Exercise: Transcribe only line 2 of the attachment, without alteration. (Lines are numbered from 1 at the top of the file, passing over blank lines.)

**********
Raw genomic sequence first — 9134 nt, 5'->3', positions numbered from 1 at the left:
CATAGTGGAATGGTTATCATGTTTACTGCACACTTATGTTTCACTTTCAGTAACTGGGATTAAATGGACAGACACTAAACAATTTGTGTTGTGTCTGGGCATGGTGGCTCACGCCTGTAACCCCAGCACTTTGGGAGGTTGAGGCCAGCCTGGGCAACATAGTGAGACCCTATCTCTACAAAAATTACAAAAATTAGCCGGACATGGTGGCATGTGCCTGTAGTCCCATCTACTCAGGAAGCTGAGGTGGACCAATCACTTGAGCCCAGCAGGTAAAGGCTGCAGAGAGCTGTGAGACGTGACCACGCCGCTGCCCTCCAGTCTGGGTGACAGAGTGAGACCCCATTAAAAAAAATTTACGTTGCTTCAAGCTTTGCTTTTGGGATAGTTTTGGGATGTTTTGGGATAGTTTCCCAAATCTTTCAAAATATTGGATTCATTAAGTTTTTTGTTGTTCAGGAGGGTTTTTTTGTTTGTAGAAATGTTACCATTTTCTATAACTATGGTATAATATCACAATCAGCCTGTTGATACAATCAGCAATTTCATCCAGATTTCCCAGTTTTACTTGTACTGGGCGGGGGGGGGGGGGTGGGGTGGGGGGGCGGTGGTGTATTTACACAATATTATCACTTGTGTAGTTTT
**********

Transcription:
CATAGTGGAATGGTTATCATGTTTACTGCACACTTATGTTTCACTTTCAGTAACTGGGATTAAATGGACAGACACTAAACAATTTGTGTTGTGTCTGGGCATGGTGGCTCACGCCTGTAACCCCAGCACTTTGGGAGGTTGAGGCCAGCCTGGGCAACATAGTGAGACCCTATCTCTACAAAAATTACAAAAATTAGCCGGACATGGTGGCATGTGCCTGTAGTCCCATCTACTCAGGAAGCTGAGGTGGACCAATCACTTGAGCCCAGCAGGTAAAGGCTGCAGAGAGCTGTGAGACGTGACCACGCCGCTGCCCTCCAGTCTGGGTGACAGAGTGAGACCCCATTAAAAAAAATTTACGTTGCTTCAAGCTTTGCTTTTGGGATAGTTTTGGGATGTTTTGGGATAGTTTCCCAAATCTTTCAAAATATTGGATTCATTAAGTTTTTTGTTGTTCAGGAGGGTTTTTTTGTTTGTAGAAATGTTACCATTTTCTATAACTATGGTATAATATCACAATCAGCCTGTTGATACAATCAGCAATTTCATCCAGATTTCCCAGTTTTACTTGTACTGGGCGGGGGGGGGGGGGTGGGGTGGGGGGGCGGTGGTGTATTTACACAATATTATCACTTGTGTAGTTTT